child mortality rates

Watch: How physics helped save millions of premature babies

When a different branch of science came to the help of the medical one.


Only a few decades ago, premature babies born more than six weeks earlier than expected were dying at an alarmingly high rate – within a few days, sometimes within hours.

Nobody was sure why, until a mysterious ailment was discovered. It became known as the Respiratory Distress Syndrome (RDS). Tens of thousands of babies succumbed to this every year in America alone.

It turned out to simply be a basic physics problem (video above).

The root of the problem can be traced back to tiny air sacs in the lungs called alveoli, which exchange carbon dioxide for oxygen. Healthy babies have no problems here, and their alveoli are like tiny mini-inflated balloons.

But things get tricky for premature babies, and their lungs have to deal with collapsed alveoli, causing them to suffocate.

Enter physics. When we blow up a balloon, toughest part is getting the process started. LaPlace’s Law dictates that the curvier a stretched surface is, the harder it’ll squeeze the fluids inside. If you take two balloons and blow them up differently, connecting them with a straw, the smaller balloon will squeeze much harder and even blow some of its air into the other balloon.

Human lungs have the same set-up, except that healthy people don’t face trouble and their alveoli stay properly inflated, balancing the pressure between air sacs. Premature infants, however, have lungs that aren’t as developed and are unable to cope.

Doctors eventually found a way out by pumping air continuously into the babies’ lungs, preventing collapse with the help of a device called the CPAP (Continuous Positive Airway Pressure). Things have greatly improved now, and since the invention of the device, it has been estimated that more than two million babies with RDS have been saved all over the globe.

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Watch Ruchir's journey: A story that captures the impact of accessible technology

Accessible technology has the potential to change lives.

“Technology can be a great leveller”, affirms Ruchir Falodia, Social Media Manager, TATA CLiQ. Out of the many qualities that define Ruchir as a person, one that stands out is that he is an autodidact – a self-taught coder and lover of technology.

Ruchir’s story is one that humanises technology - it has always played the role of a supportive friend who would look beyond his visual impairment. A top ranker through school and college, Ruchir would scan course books and convert them to a format which could be read out to him (in the absence of e-books for school). He also developed a lot of his work ethos on the philosophy of Open Source software, having contributed to various open source projects. The access provided by Open Source, where users could take a source code, modify it and distribute their own versions of the program, attracted him because of the even footing it gave everyone.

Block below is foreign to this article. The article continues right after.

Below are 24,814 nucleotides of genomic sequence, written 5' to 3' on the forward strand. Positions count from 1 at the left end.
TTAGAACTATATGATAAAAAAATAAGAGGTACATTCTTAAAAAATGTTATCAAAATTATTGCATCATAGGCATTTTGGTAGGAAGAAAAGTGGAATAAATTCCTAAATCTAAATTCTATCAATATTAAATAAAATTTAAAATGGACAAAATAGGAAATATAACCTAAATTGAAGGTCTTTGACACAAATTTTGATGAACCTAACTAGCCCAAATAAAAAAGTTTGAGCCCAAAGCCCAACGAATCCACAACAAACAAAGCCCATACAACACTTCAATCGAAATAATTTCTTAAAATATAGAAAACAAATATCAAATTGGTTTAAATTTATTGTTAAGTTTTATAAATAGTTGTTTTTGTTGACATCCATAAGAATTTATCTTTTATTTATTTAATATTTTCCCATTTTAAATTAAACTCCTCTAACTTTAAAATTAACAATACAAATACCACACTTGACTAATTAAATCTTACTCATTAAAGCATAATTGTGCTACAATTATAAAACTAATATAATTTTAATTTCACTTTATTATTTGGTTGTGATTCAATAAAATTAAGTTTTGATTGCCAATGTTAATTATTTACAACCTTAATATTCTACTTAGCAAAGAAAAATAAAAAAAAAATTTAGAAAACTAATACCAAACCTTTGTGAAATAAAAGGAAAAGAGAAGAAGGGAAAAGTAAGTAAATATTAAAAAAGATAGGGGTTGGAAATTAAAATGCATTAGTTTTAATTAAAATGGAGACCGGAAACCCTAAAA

That is why I like being in programming. Nobody cares if you are in a wheelchair. Whatever be your physical disability, you are equal with every other developer. If your code works, good. If it doesn’t, you’ll be told so.

— Ruchir.

Motivated by the objectivity that technology provided, Ruchir made it his career. Despite having earned degree in computer engineering and an MBA, friends and family feared his visual impairment would prove difficult to overcome in a work setting. But Ruchir, who doesn’t like quotas or the ‘special’ tag he is often labelled with, used technology to prove that differently abled persons can work on an equal footing.

As he delved deeper into the tech space, Ruchir realised that he sought to explore the human side of technology. A fan of Agatha Christie and other crime novels, he wanted to express himself through storytelling and steered his career towards branding and marketing – which he sees as another way to tell stories.

Ruchir, then, migrated to Mumbai for the next phase in his career. It was in the Maximum City that his belief in technology being the great leveller was reinforced. “The city’s infrastructure is a challenging one, Uber helped me navigate the city” says Ruchir. By using the VoiceOver features, Ruchir could call an Uber wherever he was and move around easily. He reached out to Uber to see if together they could spread the message of accessible technology. This partnership resulted in a video that captures the essence of Ruchir’s story: The World in Voices.


It was important for Ruchir to get rid of the sympathetic lens through which others saw him. His story serves as a message of reassurance to other differently abled persons and abolishes some of the fears, doubts and prejudices present in families, friends, employers or colleagues.

To know more about Ruchir’s journey, see here.

This article was produced by the Scroll marketing team on behalf of Uber and not by the Scroll editorial team.